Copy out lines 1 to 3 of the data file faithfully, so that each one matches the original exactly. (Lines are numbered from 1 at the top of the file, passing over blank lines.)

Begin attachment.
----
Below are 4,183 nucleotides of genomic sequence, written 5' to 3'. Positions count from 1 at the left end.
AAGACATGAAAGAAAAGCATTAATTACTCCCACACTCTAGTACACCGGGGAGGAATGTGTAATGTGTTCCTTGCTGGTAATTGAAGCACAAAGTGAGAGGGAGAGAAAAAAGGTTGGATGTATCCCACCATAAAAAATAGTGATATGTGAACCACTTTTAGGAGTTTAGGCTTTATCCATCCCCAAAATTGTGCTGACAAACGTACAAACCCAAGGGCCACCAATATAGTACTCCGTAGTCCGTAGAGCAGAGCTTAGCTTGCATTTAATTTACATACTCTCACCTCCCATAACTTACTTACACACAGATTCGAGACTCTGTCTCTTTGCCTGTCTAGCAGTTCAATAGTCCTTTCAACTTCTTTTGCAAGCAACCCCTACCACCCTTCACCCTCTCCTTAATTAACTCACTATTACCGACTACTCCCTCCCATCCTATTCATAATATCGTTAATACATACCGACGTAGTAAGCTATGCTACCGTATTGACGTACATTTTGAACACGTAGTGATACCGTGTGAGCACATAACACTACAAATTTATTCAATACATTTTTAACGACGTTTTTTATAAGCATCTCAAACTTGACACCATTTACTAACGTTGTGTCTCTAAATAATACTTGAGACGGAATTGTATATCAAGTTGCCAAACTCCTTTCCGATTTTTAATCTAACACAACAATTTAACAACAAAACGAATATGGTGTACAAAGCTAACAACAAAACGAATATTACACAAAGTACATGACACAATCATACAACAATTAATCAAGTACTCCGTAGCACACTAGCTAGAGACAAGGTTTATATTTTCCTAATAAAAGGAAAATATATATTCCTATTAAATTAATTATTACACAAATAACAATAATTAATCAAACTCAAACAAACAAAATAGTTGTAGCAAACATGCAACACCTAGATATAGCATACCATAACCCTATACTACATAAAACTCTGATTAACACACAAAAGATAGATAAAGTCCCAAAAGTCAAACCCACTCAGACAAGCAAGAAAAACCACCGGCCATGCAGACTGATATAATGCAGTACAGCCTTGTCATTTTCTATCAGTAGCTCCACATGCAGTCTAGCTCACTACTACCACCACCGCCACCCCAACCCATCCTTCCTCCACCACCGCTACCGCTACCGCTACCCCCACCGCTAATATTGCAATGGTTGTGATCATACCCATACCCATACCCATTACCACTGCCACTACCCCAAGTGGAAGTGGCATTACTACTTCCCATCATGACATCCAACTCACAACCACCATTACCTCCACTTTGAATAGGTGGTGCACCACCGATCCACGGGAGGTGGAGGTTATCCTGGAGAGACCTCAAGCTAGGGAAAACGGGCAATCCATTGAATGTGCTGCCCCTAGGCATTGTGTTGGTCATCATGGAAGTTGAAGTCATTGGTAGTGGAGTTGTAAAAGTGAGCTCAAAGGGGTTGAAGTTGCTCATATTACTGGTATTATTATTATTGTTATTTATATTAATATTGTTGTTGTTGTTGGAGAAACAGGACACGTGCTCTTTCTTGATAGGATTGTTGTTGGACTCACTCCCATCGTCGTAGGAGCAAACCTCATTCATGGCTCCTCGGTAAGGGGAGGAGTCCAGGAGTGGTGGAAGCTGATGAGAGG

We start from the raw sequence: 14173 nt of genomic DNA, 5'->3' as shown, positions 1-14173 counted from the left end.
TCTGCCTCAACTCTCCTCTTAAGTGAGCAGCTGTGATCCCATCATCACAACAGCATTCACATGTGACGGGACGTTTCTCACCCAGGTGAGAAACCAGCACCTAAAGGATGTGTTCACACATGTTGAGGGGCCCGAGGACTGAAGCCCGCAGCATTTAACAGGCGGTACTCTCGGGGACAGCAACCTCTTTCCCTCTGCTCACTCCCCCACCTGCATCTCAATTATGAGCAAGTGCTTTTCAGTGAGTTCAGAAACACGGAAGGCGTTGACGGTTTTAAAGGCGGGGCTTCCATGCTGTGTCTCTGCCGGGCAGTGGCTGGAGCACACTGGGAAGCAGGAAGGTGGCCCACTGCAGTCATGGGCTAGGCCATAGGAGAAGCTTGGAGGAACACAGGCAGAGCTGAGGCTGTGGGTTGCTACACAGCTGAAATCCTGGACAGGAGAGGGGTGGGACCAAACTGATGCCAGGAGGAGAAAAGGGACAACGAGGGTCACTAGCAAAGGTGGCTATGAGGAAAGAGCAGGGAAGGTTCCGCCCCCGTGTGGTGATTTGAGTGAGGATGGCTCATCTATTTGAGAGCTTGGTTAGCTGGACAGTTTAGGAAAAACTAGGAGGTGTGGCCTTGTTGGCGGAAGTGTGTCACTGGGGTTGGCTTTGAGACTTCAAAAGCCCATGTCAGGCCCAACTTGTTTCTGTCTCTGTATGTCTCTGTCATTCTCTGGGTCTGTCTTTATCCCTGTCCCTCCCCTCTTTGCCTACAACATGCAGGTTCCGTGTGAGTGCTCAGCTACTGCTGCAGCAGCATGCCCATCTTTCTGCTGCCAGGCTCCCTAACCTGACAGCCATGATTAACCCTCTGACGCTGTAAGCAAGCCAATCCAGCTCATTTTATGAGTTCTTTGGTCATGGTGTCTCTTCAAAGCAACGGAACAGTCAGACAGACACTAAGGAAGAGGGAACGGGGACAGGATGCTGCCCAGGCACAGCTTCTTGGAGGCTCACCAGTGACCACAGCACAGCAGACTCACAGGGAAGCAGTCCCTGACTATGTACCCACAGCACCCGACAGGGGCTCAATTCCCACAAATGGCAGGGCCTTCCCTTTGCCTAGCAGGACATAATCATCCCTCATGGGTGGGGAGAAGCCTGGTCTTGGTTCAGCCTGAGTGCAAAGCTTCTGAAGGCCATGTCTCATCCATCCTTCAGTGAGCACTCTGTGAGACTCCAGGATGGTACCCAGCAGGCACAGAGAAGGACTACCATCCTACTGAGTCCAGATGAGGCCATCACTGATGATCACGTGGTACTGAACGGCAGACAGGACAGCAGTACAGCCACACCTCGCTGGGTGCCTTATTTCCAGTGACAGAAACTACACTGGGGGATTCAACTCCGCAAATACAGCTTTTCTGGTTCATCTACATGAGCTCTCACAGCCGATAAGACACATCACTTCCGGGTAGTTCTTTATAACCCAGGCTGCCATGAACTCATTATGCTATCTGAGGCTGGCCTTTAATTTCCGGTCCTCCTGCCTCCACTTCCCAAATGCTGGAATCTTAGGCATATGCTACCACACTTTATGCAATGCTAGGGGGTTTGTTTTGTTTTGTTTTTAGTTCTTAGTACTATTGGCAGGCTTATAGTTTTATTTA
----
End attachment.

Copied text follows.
Below are 4,183 nucleotides of genomic sequence, written 5' to 3'. Positions count from 1 at the left end.
AAGACATGAAAGAAAAGCATTAATTACTCCCACACTCTAGTACACCGGGGAGGAATGTGTAATGTGTTCCTTGCTGGTAATTGAAGCACAAAGTGAGAGGGAGAGAAAAAAGGTTGGATGTATCCCACCATAAAAAATAGTGATATGTGAACCACTTTTAGGAGTTTAGGCTTTATCCATCCCCAAAATTGTGCTGACAAACGTACAAACCCAAGGGCCACCAATATAGTACTCCGTAGTCCGTAGAGCAGAGCTTAGCTTGCATTTAATTTACATACTCTCACCTCCCATAACTTACTTACACACAGATTCGAGACTCTGTCTCTTTGCCTGTCTAGCAGTTCAATAGTCCTTTCAACTTCTTTTGCAAGCAACCCCTACCACCCTTCACCCTCTCCTTAATTAACTCACTATTACCGACTACTCCCTCCCATCCTATTCATAATATCGTTAATACATACCGACGTAGTAAGCTATGCTACCGTATTGACGTACATTTTGAACACGTAGTGATACCGTGTGAGCACATAACACTACAAATTTATTCAATACATTTTTAACGACGTTTTTTATAAGCATCTCAAACTTGACACCATTTACTAACGTTGTGTCTCTAAATAATACTTGAGACGGAATTGTATATCAAGTTGCCAAACTCCTTTCCGATTTTTAATCTAACACAACAATTTAACAACAAAACGAATATGGTGTACAAAGCTAACAACAAAACGAATATTACACAAAGTACATGACACAATCATACAACAATTAATCAAGTACTCCGTAGCACACTAGCTAGAGACAAGGTTTATATTTTCCTAATAAAAGGAAAATATATATTCCTATTAAATTAATTATTACACAAATAACAATAATTAATCAAACTCAAACAAACAAAATAGTTGTAGCAAACATGCAACACCTAGATATAGCATACCATAACCCTATACTACATAAAACTCTGATTAACACACAAAAGATAGATAAAGTCCCAAAAGTCAAACCCACTCAGACAAGCAAGAAAAACCACCGGCCATGCAGACTGATATAATGCAGTACAGCCTTGTCATTTTCTATCAGTAGCTCCACATGCAGTCTAGCTCACTACTACCACCACCGCCACCCCAACCCATCCTTCCTCCACCACCGCTACCGCTACCGCTACCCCCACCGCTAATATTGCAATGGTTGTGATCATACCCATACCCATACCCATTACCACTGCCACTACCCCAAGTGGAAGTGGCATTACTACTTCCCATCATGACATCCAACTCACAACCACCATTACCTCCACTTTGAATAGGTGGTGCACCACCGATCCACGGGAGGTGGAGGTTATCCTGGAGAGACCTCAAGCTAGGGAAAACGGGCAATCCATTGAATGTGCTGCCCCTAGGCATTGTGTTGGTCATCATGGAAGTTGAAGTCATTGGTAGTGGAGTTGTAAAAGTGAGCTCAAAGGGGTTGAAGTTGCTCATATTACTGGTATTATTATTATTGTTATTTATATTAATATTGTTGTTGTTGTTGGAGAAACAGGACACGTGCTCTTTCTTGATAGGATTGTTGTTGGACTCACTCCCATCGTCGTAGGAGCAAACCTCATTCATGGCTCCTCGGTAAGGGGAGGAGTCCAGGAGTGGTGGAAGCTGATGAGAGG

We start from the raw sequence: 14173 nt of genomic DNA, 5'->3' as shown, positions 1-14173 counted from the left end.